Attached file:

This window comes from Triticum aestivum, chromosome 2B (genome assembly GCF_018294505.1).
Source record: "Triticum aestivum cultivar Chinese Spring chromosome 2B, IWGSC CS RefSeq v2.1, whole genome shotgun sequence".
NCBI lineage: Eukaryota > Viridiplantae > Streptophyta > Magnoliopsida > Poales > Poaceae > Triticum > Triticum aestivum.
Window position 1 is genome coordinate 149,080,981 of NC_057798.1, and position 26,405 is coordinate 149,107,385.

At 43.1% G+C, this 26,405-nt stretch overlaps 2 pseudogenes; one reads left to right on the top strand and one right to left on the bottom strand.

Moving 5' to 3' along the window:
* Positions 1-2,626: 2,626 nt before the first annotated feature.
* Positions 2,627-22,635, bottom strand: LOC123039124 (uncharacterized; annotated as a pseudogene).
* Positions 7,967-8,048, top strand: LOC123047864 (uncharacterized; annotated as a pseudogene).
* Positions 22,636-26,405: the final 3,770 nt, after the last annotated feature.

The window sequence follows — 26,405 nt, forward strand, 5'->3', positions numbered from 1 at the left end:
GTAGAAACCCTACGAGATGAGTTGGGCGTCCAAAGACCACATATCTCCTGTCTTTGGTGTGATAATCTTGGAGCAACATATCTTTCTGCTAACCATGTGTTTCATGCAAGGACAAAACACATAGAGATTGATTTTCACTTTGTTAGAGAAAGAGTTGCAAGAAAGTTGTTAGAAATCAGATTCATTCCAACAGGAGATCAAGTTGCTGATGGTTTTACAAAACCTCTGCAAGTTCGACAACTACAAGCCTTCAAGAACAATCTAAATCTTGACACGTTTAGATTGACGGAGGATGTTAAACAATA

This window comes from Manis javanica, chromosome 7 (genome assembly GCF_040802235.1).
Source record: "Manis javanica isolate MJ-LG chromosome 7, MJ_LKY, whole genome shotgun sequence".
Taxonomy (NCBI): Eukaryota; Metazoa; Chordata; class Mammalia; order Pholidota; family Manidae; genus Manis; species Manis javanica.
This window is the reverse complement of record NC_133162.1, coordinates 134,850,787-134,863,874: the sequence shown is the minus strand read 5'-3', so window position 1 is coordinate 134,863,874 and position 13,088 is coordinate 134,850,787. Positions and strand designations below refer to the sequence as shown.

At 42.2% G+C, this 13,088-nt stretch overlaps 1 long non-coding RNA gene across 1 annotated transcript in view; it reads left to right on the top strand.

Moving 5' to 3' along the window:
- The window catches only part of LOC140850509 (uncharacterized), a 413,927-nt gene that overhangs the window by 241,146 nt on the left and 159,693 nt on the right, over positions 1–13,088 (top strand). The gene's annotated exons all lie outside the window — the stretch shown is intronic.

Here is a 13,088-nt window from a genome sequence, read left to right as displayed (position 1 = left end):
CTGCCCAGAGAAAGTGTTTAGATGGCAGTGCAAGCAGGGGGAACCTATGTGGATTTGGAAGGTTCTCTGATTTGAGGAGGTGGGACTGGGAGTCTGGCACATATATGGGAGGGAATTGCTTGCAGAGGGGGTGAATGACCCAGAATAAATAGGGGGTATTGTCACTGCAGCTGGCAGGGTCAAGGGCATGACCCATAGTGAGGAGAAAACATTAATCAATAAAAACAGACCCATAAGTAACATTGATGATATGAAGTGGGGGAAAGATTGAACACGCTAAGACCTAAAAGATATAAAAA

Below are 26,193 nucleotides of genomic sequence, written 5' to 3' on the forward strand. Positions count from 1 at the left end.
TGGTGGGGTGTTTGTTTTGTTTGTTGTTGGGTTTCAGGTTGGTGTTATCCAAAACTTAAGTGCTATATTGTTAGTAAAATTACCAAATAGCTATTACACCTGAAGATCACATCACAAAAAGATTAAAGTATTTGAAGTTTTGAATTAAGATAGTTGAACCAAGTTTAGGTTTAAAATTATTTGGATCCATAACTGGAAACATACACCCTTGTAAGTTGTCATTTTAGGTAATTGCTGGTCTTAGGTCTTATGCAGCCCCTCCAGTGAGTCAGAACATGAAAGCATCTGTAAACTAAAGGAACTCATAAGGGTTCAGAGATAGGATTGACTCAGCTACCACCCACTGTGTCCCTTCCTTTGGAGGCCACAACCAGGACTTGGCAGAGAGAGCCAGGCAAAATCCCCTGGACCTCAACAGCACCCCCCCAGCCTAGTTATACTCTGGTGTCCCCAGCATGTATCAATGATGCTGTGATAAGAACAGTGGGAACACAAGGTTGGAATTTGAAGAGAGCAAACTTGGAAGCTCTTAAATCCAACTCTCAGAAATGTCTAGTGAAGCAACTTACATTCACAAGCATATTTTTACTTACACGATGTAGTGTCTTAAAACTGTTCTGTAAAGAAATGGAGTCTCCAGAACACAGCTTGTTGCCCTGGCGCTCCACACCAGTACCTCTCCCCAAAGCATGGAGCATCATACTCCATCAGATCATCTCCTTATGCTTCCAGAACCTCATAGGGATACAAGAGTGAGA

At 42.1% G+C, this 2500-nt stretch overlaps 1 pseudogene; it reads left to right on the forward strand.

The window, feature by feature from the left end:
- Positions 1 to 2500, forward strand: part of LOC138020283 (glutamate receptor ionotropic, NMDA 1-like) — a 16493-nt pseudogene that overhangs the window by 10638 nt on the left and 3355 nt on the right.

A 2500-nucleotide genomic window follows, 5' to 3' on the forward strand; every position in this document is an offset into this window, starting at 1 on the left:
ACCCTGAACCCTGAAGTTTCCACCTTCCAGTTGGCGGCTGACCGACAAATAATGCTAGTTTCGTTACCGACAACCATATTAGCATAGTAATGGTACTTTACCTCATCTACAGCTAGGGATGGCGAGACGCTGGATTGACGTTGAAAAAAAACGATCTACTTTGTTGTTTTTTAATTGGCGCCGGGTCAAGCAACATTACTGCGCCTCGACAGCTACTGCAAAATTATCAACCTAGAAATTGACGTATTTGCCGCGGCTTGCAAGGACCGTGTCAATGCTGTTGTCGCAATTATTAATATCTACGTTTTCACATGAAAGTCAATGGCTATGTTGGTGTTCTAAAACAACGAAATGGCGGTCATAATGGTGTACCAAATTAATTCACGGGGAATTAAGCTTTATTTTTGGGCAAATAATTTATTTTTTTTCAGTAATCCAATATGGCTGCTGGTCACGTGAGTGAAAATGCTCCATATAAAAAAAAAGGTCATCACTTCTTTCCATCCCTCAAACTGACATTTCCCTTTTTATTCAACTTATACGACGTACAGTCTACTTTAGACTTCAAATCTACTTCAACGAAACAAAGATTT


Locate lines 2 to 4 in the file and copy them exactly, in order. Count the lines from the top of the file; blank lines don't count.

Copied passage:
Source record: "Triticum aestivum cultivar Chinese Spring chromosome 2B, IWGSC CS RefSeq v2.1, whole genome shotgun sequence".
NCBI lineage: Eukaryota > Viridiplantae > Streptophyta > Magnoliopsida > Poales > Poaceae > Triticum > Triticum aestivum.
Window position 1 is genome coordinate 149,080,981 of NC_057798.1, and position 26,405 is coordinate 149,107,385.